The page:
A young man's theory was right

While in college many years ago, about 1960 as I recall, I had taken courses in phyics and calculus when I enrolled in a American Literature class. Reading "The Age of Reason," I was struck by Paine's (1737 - 1809) use of language in describing the struggle between the force of the King of England and that of the Colonies. This prompted me to write a term paper arguing that Paine and others of our founding fathers had read Newton (Principia Mathematica, 1687) and were greatly influenced by him. I had seen no other source that made this argument. My instructor was very impressed.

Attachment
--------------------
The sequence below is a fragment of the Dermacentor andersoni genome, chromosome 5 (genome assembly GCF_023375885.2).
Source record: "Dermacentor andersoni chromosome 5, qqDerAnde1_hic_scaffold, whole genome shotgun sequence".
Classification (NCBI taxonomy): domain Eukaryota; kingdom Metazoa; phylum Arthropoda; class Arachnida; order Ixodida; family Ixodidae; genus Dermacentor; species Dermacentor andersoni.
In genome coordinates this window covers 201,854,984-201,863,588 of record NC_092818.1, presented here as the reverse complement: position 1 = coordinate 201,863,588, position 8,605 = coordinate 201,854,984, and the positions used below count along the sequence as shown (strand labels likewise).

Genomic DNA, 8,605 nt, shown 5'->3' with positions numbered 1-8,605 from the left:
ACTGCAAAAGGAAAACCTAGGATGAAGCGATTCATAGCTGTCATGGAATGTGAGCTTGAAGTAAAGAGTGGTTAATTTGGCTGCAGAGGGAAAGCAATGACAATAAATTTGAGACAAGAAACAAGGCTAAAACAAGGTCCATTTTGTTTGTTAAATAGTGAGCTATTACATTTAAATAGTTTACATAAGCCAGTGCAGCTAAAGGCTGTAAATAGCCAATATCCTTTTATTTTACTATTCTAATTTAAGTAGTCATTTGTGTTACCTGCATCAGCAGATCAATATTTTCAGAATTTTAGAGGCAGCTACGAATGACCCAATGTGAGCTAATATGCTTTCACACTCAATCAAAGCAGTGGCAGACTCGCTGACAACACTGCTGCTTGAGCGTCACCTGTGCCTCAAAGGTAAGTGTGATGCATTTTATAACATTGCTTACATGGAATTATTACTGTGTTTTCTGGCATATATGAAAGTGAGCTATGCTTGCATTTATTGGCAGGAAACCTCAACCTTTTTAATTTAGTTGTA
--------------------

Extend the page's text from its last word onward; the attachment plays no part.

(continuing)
This morning as I was preparing the feature on the Founding Fathers, and Tom Paine, I came across a lecture that included the following passage:

"A deist manifesto to the core, Paine acknowledged his debt to Newton and declared that nature was the only form of divine revelation, for God had clearly established a uniform, immutable and eternal order throughout creation."

For the first time in more than 40 years, I learned that I was right about Tom Paine and Sir Isaac Newton.

Glenn Spencer - 5/31/04